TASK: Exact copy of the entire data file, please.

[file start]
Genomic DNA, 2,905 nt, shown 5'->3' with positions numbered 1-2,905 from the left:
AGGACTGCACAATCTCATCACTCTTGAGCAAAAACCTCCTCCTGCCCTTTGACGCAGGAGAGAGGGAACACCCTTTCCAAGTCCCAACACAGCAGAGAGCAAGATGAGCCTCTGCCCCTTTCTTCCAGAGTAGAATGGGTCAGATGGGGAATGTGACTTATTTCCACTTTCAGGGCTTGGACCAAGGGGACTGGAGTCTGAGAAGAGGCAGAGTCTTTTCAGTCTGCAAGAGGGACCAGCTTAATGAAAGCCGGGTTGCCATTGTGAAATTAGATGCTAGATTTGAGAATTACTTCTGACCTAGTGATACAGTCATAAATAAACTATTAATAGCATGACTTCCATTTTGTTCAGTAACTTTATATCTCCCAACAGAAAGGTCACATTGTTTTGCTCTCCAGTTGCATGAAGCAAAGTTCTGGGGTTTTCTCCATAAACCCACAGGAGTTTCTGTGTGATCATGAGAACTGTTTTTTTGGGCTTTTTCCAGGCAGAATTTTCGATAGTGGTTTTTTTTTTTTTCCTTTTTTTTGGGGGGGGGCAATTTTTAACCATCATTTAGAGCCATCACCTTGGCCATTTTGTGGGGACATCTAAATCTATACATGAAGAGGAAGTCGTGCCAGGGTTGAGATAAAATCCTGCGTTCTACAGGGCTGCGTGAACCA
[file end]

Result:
Genomic DNA, 2,905 nt, shown 5'->3' with positions numbered 1-2,905 from the left:
AGGACTGCACAATCTCATCACTCTTGAGCAAAAACCTCCTCCTGCCCTTTGACGCAGGAGAGAGGGAACACCCTTTCCAAGTCCCAACACAGCAGAGAGCAAGATGAGCCTCTGCCCCTTTCTTCCAGAGTAGAATGGGTCAGATGGGGAATGTGACTTATTTCCACTTTCAGGGCTTGGACCAAGGGGACTGGAGTCTGAGAAGAGGCAGAGTCTTTTCAGTCTGCAAGAGGGACCAGCTTAATGAAAGCCGGGTTGCCATTGTGAAATTAGATGCTAGATTTGAGAATTACTTCTGACCTAGTGATACAGTCATAAATAAACTATTAATAGCATGACTTCCATTTTGTTCAGTAACTTTATATCTCCCAACAGAAAGGTCACATTGTTTTGCTCTCCAGTTGCATGAAGCAAAGTTCTGGGGTTTTCTCCATAAACCCACAGGAGTTTCTGTGTGATCATGAGAACTGTTTTTTTGGGCTTTTTCCAGGCAGAATTTTCGATAGTGGTTTTTTTTTTTTTCCTTTTTTTTGGGGGGGGGCAATTTTTAACCATCATTTAGAGCCATCACCTTGGCCATTTTGTGGGGACATCTAAATCTATACATGAAGAGGAAGTCGTGCCAGGGTTGAGATAAAATCCTGCGTTCTACAGGGCTGCGTGAACCA